This article is more than 4 years old

There’s tension in this TEF review

The review of the Teaching Excellence Framework is complete but unpublished. That didn't stop Jim Dickinson searching for clues on its content at Wonkfest
This article is more than 4 years old

Jim is an Associate Editor at Wonkhe

When we originally booked Dame Shirley Pearce – the independent reviewer of the Teaching Excellence and Outcomes Framework – to speak at Wonkfest, we were worried that her work would be old news by the time that the event rolled around.

How wrong we were. Despite Dame Shirley’s panel completing its comprehensive review on time earlier this year, the report has been sat languishing on ministers’ desks for months now, waiting for a slot to be laid before Parliament.

This inevitably meant that she was unable to share conclusions and recommendations at our session on the TEF at Wonkfest – but we did get some clues.

It’s all about the process

The session started with Dame Shirley sharing details of the process her panel went through to get to conclusions, and there’s an impressive collection of sub-projects that we’ll get to see when it comes out. The Office for National Statistics has had a close look at the metrics. The British Council has carried out some work on international attitudes to the exercise. And UCAS has been helpful in gathering the views of applicants on the usefulness of the exercise, and the information they need to make good choices.

There was also, naturally, a sector consultation – and the dominant theme here was tension. The panel had heard “diametrically opposed” views on TEF – some arguing that it generated a focus on teaching inside institutions, and others viewing it as a distracting burden. Some celebrated the use of outcomes metrics, others argued that it doesn’t actually measure “teaching”. And others suggested that the complexity in the benchmarked-metrics and narrative-context-submission model makes it fair – with others arguing that that complexity is what makes it burdensome and baffling.

It also sounds like we’ll get a reflection on learning gain; a look at how the metrics can be improved (LEO’s lack of geographical context was mentioned); some thoughts on the balance between absolute and relative values; a response to widespread student concerns about their input into the process; and some views on the “balance” between provider and subject-TEF. We appear to be looking at refinement here rather than anything particularly dramatic.

Digging in

The panel discussion explored some of the tensions in detail. Bath SU’s President Eve Alcock ably reminded us that both “learning” at university and the outcomes being measured can result from much more than the act of teaching, urging a focus on the wider student experience and student support. Eve was also worried that the choice of metrics for inclusion in TEF had the effect of making conversations about other things more difficult.

Bath Spa’s VC Sue Rigby urged the sector to “get over the overhead”, arguing that OFSTED inspections are much more draconian and arguably arbitrary than this exercise. Sue was keen that the exercise retained the ability to challenge the established order of university excellence, acting as a reputational disrupter.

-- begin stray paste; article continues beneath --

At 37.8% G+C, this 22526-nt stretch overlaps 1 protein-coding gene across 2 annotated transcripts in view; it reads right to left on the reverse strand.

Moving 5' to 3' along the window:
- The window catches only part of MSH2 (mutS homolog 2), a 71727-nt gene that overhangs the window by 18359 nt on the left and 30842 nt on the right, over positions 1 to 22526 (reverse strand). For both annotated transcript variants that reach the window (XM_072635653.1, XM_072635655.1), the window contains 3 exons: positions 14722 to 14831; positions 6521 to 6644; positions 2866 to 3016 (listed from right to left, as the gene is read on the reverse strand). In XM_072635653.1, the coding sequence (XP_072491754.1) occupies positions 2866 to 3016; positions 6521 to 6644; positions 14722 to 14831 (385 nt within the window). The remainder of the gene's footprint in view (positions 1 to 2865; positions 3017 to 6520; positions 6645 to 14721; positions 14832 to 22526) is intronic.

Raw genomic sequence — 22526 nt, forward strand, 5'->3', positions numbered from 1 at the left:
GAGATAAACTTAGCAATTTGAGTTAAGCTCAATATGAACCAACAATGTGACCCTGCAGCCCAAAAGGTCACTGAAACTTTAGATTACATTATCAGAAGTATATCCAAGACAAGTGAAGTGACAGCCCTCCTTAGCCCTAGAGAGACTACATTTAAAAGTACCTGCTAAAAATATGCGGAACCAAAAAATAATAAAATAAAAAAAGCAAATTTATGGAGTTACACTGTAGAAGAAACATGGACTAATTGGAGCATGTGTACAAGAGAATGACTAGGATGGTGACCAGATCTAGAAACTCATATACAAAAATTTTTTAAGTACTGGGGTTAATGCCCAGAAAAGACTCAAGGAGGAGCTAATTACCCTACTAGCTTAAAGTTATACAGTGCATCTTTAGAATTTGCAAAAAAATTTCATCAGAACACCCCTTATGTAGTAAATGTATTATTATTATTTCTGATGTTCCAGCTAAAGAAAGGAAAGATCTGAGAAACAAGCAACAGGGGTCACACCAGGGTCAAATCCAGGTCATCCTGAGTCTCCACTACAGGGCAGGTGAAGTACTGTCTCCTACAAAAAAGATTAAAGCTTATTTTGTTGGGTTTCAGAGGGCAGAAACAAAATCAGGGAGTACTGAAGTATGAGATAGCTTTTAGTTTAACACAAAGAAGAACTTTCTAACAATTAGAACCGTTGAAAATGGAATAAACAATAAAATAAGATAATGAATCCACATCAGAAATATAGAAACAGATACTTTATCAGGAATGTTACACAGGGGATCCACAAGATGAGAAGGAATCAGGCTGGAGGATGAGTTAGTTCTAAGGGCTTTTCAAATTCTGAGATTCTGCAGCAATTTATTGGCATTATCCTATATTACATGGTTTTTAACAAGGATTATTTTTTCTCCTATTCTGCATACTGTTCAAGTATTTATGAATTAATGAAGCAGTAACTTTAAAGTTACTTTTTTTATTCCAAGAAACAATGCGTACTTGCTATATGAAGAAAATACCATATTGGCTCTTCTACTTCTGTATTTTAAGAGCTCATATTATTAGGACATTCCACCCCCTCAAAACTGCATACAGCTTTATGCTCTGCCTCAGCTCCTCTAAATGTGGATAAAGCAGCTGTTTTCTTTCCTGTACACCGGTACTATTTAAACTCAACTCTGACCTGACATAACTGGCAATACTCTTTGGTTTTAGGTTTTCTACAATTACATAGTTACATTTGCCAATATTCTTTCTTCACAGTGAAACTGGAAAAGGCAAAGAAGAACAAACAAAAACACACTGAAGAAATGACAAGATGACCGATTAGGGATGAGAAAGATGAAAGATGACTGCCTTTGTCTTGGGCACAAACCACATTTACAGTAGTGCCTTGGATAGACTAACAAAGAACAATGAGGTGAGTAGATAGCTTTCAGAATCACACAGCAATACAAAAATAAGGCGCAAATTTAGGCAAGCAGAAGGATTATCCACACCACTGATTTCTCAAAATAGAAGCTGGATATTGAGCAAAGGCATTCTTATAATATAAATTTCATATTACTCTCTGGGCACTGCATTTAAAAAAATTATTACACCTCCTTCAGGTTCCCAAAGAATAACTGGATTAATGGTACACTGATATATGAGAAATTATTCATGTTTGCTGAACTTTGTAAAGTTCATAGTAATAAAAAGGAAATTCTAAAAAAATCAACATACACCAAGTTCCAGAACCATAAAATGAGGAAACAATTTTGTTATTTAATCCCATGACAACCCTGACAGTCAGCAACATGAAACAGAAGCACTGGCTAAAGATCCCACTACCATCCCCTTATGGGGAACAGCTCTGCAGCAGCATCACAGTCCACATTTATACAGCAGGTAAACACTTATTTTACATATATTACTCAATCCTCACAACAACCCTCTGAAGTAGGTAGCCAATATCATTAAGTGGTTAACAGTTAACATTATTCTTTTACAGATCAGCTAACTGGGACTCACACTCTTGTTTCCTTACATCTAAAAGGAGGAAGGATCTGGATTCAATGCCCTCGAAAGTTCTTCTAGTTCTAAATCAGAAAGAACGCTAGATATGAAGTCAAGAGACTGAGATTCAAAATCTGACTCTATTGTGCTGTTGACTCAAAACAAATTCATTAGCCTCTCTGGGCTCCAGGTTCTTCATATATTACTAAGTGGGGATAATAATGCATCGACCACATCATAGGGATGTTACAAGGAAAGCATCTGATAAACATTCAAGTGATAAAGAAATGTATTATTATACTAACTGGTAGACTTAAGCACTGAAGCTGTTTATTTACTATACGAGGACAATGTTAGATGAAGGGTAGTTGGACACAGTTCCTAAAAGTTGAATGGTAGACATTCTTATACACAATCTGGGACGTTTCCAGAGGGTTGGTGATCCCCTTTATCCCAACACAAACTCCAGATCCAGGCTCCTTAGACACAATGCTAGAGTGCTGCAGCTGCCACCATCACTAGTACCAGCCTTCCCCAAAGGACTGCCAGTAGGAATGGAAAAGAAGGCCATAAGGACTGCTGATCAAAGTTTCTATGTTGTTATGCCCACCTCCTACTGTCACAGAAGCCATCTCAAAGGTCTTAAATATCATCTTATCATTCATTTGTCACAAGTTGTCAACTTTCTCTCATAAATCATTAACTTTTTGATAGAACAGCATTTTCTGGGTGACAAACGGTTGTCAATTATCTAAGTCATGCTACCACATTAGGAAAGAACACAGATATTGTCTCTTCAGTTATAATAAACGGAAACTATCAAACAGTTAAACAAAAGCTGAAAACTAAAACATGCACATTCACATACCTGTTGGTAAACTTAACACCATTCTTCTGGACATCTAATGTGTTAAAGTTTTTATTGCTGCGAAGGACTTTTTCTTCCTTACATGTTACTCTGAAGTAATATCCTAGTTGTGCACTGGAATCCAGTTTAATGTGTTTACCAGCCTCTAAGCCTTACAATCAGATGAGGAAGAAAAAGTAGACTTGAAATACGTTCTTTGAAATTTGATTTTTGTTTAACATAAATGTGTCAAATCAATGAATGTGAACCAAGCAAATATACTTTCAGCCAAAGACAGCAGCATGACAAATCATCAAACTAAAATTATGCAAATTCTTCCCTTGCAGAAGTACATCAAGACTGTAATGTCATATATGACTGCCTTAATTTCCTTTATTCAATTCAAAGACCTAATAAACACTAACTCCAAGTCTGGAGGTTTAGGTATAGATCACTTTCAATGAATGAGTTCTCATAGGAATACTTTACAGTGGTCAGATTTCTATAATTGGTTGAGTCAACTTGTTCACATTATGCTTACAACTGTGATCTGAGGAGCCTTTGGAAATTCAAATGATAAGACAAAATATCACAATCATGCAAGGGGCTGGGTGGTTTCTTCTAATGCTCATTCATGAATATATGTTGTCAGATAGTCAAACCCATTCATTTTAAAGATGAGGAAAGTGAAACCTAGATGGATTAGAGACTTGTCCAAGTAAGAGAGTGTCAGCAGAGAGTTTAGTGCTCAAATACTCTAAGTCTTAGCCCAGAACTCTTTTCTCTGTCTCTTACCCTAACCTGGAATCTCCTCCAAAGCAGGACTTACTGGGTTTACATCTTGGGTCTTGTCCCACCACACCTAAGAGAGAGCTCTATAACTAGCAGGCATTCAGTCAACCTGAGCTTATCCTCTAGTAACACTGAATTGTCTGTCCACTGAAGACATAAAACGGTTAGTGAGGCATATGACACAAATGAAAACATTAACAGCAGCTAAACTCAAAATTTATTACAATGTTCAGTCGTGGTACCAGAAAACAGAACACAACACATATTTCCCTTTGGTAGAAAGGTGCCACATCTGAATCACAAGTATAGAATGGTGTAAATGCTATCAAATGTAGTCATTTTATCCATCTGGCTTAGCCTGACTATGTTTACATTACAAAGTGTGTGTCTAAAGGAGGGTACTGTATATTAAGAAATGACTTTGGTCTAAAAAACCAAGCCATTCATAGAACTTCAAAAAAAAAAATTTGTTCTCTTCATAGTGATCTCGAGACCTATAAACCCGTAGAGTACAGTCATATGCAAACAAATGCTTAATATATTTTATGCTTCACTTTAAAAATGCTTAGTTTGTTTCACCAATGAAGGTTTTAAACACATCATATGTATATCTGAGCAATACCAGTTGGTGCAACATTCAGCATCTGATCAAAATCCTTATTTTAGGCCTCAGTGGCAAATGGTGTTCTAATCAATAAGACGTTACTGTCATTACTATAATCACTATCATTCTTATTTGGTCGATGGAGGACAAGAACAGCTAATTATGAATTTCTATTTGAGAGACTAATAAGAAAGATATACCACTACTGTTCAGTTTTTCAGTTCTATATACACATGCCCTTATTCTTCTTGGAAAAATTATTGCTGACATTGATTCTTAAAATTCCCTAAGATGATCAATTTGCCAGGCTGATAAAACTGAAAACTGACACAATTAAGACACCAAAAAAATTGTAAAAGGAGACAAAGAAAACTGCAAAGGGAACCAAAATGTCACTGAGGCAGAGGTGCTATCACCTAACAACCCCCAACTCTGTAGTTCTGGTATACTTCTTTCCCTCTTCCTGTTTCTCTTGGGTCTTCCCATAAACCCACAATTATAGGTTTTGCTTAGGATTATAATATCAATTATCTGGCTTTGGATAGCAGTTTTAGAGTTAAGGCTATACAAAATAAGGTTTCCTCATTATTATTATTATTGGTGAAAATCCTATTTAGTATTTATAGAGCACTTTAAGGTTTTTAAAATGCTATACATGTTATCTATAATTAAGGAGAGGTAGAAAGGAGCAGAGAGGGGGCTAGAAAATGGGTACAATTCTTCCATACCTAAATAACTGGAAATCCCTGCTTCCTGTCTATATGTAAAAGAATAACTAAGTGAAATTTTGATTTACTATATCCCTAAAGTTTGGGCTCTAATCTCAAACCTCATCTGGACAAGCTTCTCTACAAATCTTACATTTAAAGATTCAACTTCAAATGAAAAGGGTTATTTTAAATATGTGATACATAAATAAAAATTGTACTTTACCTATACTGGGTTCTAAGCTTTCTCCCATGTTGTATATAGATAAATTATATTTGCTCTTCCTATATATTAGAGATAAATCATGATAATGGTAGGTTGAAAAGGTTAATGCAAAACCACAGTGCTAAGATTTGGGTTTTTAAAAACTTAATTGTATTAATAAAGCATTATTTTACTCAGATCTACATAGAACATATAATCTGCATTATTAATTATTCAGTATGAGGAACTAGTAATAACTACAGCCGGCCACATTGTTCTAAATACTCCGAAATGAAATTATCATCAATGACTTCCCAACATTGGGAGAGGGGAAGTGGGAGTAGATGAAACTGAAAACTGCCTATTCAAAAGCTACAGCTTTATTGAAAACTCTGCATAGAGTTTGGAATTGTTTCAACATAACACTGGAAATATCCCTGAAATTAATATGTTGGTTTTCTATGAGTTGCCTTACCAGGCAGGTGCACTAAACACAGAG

HEPI’s Nick Hillman reminded us of where the exercise came from in the first place – cabinet level consternation (reinforced by research) that contact hours are down, but private study is up. He also argued that the reason that former HE minister Jo Johnson’s original claim that TEF would be “light touch, not big, bossy or bureaucratic” hasn’t come true is the sector’s tendency to overcomplicate questions, and he predicted that the Conservative manifesto will pledge to “root out” poor courses – TEF might (or might not) end up being an answer to that question.

Independence day

During the introduction to the session, Dame Shirley was keen to stress her independence – of DfE, OfS and of the sector itself. But independence is arguably where things get interesting next. We are told that DfE’s response to the review is ready to go – and there’s no guarantee that it will accept the panel’s recommendations. Then it has to land inside the regulator – and we know from September’s board papers that the view is that it is “for the OfS board to make final decisions about how it wanted the TEF to support the OfS’s regulatory processes”, and the board “will not be bound by the findings of the review”.

What we do know is that Gavin Williamson has already asked OfS “to publish subject level TEF in 2021”, implement a “new TEF model” and “seamlessly integrate” it OfS’s approach to the regulation of quality more broadly. In other words – both DfE and OfS may have already decided that some of Dame Shirley’s “tensions” are actually more like binary options. And it’s hard not to predict that the level of focus that subject-TEF will generate may well result in some outcomes, in some subjects, at some providers will soon be falling below the B3 bear baselines. TEF-aluminium, anyone?

One response to “There’s tension in this TEF review

  1. When aluminium was first produced it was a precious wonder, perhaps prized above bronze, light, strong and exotic. Now it is cheap, unrivalled in many uses and everywhere.

    I think the dig in “TEF-aluminium” is telling. If everyone can have it, it must be no good, no matter how well it works at the job it’s been given.

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